Now available: two new chapbooks from Joyce Odam:
Peripherals: Prose Poems
(illustrated by Charlotte Vincent)
and Rattlesnake LittleBook #2 (Noir Love).

That’s at The Book Collector, 1008 24th St., Sacramento.

WTF!: The second issue of WTF, the free quarterly journal from Poetry Unplugged at Luna's Cafe that is edited by frank andrick, is now available at The Book Collector or through, or send me two bux and I'll mail you one.
Deadline for Issue #3 (which will be available at Luna's Cafe on
Thursday, August 20
) was July 15; next deadline will be Oct. 15.
Submission guidelines are the same as for the Snake, but send your poems, photos, smallish art or prose pieces (500 words or less) to (attachments preferred) or, if you’re snailing, to P.O. Box 762, Pollock Pines, CA 95726 (clearly marked for WTF).
And be forewarned: this publication is for adults only, so you must be
over 18 years of age to submit. (More info at

RATTLESNAKE REVIEW: Issue #22 is now available (free) at The Book Collector, or send me four bux and I'll mail you one. Or you can order copies of current or past issues through Deadline is August 15 for RR23: send 3-5 poems, smallish art pieces and/or photos (no bio, no cover letter, no simultaneous submissions or previously-published poems) to or
P.O. Box 762, Pollock Pines, CA 95726. E-mail attachments are preferred, but be sure to add all contact info, including snail address. Meanwhile, the snakes of the on-going Medusa are always hungry; keep that poetry comin', rain or shine!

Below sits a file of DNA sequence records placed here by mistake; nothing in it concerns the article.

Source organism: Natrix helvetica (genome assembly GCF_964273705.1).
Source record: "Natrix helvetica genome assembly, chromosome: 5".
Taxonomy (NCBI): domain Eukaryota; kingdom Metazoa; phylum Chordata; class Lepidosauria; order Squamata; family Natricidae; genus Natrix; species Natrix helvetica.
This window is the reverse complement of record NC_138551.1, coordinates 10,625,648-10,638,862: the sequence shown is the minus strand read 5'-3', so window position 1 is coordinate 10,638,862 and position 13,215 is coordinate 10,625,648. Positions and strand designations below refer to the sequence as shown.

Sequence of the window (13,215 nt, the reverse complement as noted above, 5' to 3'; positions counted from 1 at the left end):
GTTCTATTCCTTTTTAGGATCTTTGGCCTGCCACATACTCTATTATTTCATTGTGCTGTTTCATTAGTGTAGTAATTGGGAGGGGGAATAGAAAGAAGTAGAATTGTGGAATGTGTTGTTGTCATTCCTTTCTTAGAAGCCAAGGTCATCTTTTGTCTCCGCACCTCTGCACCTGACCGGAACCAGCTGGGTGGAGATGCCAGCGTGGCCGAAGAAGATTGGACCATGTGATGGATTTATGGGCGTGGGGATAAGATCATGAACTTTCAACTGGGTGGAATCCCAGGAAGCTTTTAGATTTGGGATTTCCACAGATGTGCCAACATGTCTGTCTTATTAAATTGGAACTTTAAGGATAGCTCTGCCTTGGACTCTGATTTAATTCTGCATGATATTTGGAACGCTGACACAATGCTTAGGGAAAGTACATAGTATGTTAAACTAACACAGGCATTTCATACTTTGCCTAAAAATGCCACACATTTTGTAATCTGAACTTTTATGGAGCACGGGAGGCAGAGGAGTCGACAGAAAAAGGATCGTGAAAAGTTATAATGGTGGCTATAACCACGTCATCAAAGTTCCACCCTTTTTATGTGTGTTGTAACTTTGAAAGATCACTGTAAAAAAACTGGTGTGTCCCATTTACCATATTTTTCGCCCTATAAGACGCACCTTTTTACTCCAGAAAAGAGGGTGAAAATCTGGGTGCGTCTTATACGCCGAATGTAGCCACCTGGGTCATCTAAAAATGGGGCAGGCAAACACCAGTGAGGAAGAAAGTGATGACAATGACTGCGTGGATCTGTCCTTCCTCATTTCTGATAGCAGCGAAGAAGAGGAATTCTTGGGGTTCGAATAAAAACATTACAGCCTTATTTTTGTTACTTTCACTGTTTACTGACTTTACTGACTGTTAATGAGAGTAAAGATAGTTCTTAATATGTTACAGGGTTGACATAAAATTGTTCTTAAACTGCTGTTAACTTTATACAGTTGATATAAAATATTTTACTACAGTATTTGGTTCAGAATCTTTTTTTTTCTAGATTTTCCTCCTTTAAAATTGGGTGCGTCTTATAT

Just let us know if your submission is for the Review or for Medusa, or for either one, and please—only one submission packet per issue of the quarterly Review.
(More info at

Also available (free): littlesnake broadside #46: Snake Secrets: Getting Your Poetry Published in Rattlesnake Press (and lots of other places, besides!): A compendium of ideas for brushing up on your submissions process so as to make editors everywhere more happy, thereby increasing the likelihood of getting your poetry published. Pick up a copy at The Book Collector or write to me (include snail address) and I'll send you one. Free!


Join us at The Book Collector Wednesday, September 9 at 7:30 PM
for the release of a new chapbook by
Susan Finkleman
(Mirror, Mirror: Poems Of The Mother-Daughter Relationship, illustrated by Joseph Finkleman);
plus a new HandyStuff blank journal from Katy Brown (A Capital Affair);
a littlesnake broadside from Marie Reynolds (Late Harvest);
and a brand new issue of Rattlesnake Review (#23)!


Medusa encourages poets of all ilk and ages to send their POETRY, PHOTOS and ART, as well as announcements of Northern California poetry events, to (or snail ‘em to P.O. Box 762, Pollock Pines, CA 95726) for posting on this daily Snake blog. Rights remain with the poets. Previously-published poems are okay for Medusa’s Kitchen, as long as you own the rights. (Please cite publication.) Medusa cannot vouch for the moral fiber of other publications, contests, etc. that she lists, however, so submit to them at your own risk. For more info about the Snake Empire, including guidelines for submitting to or obtaining our publications, click on the link to the right of this column: Rattlesnake Press ( And be sure to sign up for Snakebytes, our monthly e-newsletter that will keep you up-to-date on all our ophidian chicanery.